This is a narrative of what I did today on my farm; at the bottom I'll talk about why I do things this way and what's changed (a lot) from when I first started farming
At this time of year I'm killing a pig or two every day; the niche that we have found and filled is for people who want to see their meat before it's dead, and who want and value processing the animal themselves.
So I met a group of friends who are from Moldova, who live in the Seattle area at my farm gate this morning. They did what most of the people who come to the the farm do. They called and asked about a pig (or sheep, or goat, or chicken, or cow) and in broken english we talk about what they
I hadn't sold anything to this group (it's usually a group, 4-6 people, two or three households) and I tried to get a feel for whether they understood what they were asking for, and that I understood
what they wanted as well. This particular group spoke english and russian, and the most-experienced of the group seemed to speak only russian, so there was a lot of back-and-forth where I'd ask a question, it would be translated to russian, and then the russian answer would come back, and then get translated back to english.
So we would go back and forth "how big a pig" "have you processed a pig before?" "what do you need to process a pig in terms of tools? Knives? hot water? scrapers?" "I will kill the pig for you for free, is that ok? "
Over the last 5 years I've gotten adept at this conversation; and I've learned about the food traditions of many different cultures. Samoans and Marshall islanders, Hungarians, Ukrainians, Mexican, central and south america, and southern USA, Cubans, Germans.
So over the phone, when everyones questions are answered, I ask when they want to do this, and they ask when I'm open. I say 9am to 3pm (it gets dark at 4:30, and I don't want them to be here after dark for a variety of reasons - mostly because everything is more difficult after dark), and they almost always say that they'll be there at 9am.
They are never there at 9am.
I actually am ready to go at 9am, in the sense that if they should actually come at that time I could accomodate them, but I have other chores to do, so I use the skidsteer to deliver fresh sawdust bedding to the cows, and check on the pregnant sows (piglets born at this time of year are especially valuable - they are the right age for show pigs next year,and command a premium price), and I keep my noise-canceling stereo earphones on so that I can hear the phone ring if they call, and I go about the chorse. My guess with this group is that they'll be there at 10:30 or 11, but they surprise me. At noon I call them and ask, and they haven't left seattle yet. So I explain that I'd like to run an errand and I'll be back at the farm at 1pm, and they say that works for them. So I run my errand and am back at 1:10, but they still aren't there. At 1:30 I get the call that they're at the front gate and i go meet them. 4 young men, in their 20s, one speaks pretty good english, 2 of them a little, and one none at all.
"you guys have done this before? " yes, of course. I smile a little at the dismissive attitude, kind of "of course we have! we are from Moldova!", but that's fine. It's a pretty relaxed day for me. Back to the barns we go, and I show them some pigs; they pick a barrow sleeping on a pile of sawdust, we haggle a little on the price; I raise it $25 because they were late, they don't notice, and since there was no resistance to the increase in price I pitch them on $10 for using my knives, and think about bumping them another $20 for the propane, but heck, it's the holiday season. I think to myself that I should have charged $50 more for the pig, but no big deal. Happy new year!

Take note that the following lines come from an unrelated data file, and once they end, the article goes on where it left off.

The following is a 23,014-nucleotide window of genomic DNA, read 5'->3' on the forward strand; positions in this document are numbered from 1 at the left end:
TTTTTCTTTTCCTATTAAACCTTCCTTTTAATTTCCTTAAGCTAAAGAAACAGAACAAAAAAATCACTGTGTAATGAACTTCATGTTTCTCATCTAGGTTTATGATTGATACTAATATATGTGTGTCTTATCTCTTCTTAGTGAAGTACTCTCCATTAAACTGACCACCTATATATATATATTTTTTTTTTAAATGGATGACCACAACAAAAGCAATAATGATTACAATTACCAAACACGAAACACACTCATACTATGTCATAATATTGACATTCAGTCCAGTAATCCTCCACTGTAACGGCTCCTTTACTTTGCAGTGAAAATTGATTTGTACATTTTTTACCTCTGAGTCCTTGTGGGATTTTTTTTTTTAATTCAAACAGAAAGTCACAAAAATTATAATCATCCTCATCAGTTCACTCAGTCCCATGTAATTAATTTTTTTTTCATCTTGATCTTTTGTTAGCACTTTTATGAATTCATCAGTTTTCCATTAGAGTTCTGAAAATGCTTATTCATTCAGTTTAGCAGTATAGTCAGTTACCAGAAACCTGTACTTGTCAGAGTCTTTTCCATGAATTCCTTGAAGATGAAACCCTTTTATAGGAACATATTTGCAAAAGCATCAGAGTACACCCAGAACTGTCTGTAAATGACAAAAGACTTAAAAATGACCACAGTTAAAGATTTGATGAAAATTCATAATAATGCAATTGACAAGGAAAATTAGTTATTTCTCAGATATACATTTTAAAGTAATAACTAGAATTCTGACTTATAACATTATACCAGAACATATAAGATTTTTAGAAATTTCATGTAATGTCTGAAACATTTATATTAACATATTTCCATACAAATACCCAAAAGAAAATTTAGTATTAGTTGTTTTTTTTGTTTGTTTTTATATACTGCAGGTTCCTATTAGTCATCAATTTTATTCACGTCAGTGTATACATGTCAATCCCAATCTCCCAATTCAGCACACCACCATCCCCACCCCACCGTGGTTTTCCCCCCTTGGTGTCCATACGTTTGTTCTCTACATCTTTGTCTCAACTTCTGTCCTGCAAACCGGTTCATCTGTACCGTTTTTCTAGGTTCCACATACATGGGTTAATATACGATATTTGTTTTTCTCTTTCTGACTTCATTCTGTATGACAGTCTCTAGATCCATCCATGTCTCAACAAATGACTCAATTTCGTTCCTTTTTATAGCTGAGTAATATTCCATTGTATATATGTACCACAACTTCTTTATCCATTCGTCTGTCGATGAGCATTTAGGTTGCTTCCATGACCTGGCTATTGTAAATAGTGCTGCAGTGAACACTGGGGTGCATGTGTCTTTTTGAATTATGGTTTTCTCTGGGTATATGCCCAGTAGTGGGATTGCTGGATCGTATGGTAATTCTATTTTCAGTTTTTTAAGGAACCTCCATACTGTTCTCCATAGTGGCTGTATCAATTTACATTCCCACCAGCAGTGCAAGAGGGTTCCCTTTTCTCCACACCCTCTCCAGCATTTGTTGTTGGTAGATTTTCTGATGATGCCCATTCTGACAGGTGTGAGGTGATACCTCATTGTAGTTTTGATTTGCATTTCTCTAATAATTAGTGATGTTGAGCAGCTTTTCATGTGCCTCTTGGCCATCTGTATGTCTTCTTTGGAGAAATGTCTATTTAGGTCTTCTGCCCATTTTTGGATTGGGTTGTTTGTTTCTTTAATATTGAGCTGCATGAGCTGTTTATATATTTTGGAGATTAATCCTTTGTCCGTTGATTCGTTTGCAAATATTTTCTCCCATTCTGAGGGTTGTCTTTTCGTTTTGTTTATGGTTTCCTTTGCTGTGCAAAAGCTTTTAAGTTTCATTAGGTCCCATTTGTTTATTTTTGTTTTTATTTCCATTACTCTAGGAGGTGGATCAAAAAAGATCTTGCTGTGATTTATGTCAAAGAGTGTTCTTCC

Pig selected I go and get the sticking knife and the .22 rifle and the clip of non-lead .22 bullets, and walk back over to the barn where the pig is. Taking careful aim I shoot the sleeping pig in the head, and then pushing it over with my foot place the rifle down. Tracing the collar bone in from the left shoulder I find the mark and stick the pig. A gush of red arterial blood comes out, a fountain, telling me I've gotten a good stick, and I pick up the rifle and step back. The customers watch this process intently. The blade comes up coated in blood. I unload the rifle and clear it, and then walk over to the hose to clean the sticking knife. Some groups catch the blood; the blood itself is part of the cuisine, others don't. This group doesn't show any interest so I don't get to watch the rodeo, but that's ok.
When I come back into the barn a few minutes later they're busy laying out the supplies they want to use; a couple of knives, some paper towels, some plastic bags. I give them the bucket of my knives and have a couple of them go and grab the pig and bring it over. We put it on a couple of pallets and I walk them through how to use the torches, and start some water heating for them, and then stand back and watch them work on the pig.
This group wants to do a torch-based dehairing, which I've started calling the "russian way", when in truth its pretty much all of eastern europe, and they ask about how I process a pig, so I talk about scalding and scraping and they conclude that their way is superior (doesn't every culture think their way is paramount? I have to smile again at that)
It's interesting to watch people do their traditional things, and over the course of this particular session they bring out some home-made wine that is pretty tasty, and they're trimming little bits of the burned skin off and salting it and eating it, and they are maintaining their cultural connection with their history and their country.
Since my work is done for the day I hang out and watch them, and they do pretty well on their own. They want to know how I gut the animal and there's a bit of conversation with our hands as a couple of us crouch looking at the anus on the pig. Brief gesture, outline of a circle "i cut here, and then use my finger to work around until it comes free, and then I tie it off with a string to keep the contents inside, but remove it from the cut in the belly" - this is complicated, so we rotate around to the side, and with a couple of gestures they get what I'm talking about .